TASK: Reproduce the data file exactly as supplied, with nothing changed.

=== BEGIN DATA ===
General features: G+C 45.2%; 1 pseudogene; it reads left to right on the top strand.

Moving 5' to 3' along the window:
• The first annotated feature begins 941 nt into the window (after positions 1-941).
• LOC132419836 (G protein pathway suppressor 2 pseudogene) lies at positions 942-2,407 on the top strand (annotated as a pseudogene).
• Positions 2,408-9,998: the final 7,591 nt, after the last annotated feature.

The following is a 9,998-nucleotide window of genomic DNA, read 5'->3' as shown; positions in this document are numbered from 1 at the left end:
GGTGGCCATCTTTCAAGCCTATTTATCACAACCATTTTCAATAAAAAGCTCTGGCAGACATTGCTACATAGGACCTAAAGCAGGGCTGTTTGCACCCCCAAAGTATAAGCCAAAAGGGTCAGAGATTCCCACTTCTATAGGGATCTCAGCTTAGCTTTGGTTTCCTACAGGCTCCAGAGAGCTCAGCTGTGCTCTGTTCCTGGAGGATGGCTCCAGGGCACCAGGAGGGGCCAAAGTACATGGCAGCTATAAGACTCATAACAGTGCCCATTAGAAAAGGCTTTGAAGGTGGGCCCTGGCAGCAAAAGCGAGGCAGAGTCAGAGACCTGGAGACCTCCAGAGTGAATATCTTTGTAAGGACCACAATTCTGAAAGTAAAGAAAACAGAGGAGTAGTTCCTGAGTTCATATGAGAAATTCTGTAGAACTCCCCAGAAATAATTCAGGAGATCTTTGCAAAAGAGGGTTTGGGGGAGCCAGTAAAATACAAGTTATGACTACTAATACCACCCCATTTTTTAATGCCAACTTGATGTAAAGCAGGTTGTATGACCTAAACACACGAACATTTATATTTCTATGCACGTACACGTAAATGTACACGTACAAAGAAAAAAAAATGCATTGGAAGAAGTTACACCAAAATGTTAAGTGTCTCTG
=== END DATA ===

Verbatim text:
General features: G+C 45.2%; 1 pseudogene; it reads left to right on the top strand.

Moving 5' to 3' along the window:
• The first annotated feature begins 941 nt into the window (after positions 1-941).
• LOC132419836 (G protein pathway suppressor 2 pseudogene) lies at positions 942-2,407 on the top strand (annotated as a pseudogene).
• Positions 2,408-9,998: the final 7,591 nt, after the last annotated feature.

The following is a 9,998-nucleotide window of genomic DNA, read 5'->3' as shown; positions in this document are numbered from 1 at the left end:
GGTGGCCATCTTTCAAGCCTATTTATCACAACCATTTTCAATAAAAAGCTCTGGCAGACATTGCTACATAGGACCTAAAGCAGGGCTGTTTGCACCCCCAAAGTATAAGCCAAAAGGGTCAGAGATTCCCACTTCTATAGGGATCTCAGCTTAGCTTTGGTTTCCTACAGGCTCCAGAGAGCTCAGCTGTGCTCTGTTCCTGGAGGATGGCTCCAGGGCACCAGGAGGGGCCAAAGTACATGGCAGCTATAAGACTCATAACAGTGCCCATTAGAAAAGGCTTTGAAGGTGGGCCCTGGCAGCAAAAGCGAGGCAGAGTCAGAGACCTGGAGACCTCCAGAGTGAATATCTTTGTAAGGACCACAATTCTGAAAGTAAAGAAAACAGAGGAGTAGTTCCTGAGTTCATATGAGAAATTCTGTAGAACTCCCCAGAAATAATTCAGGAGATCTTTGCAAAAGAGGGTTTGGGGGAGCCAGTAAAATACAAGTTATGACTACTAATACCACCCCATTTTTTAATGCCAACTTGATGTAAAGCAGGTTGTATGACCTAAACACACGAACATTTATATTTCTATGCACGTACACGTAAATGTACACGTACAAAGAAAAAAAAATGCATTGGAAGAAGTTACACCAAAATGTTAAGTGTCTCTG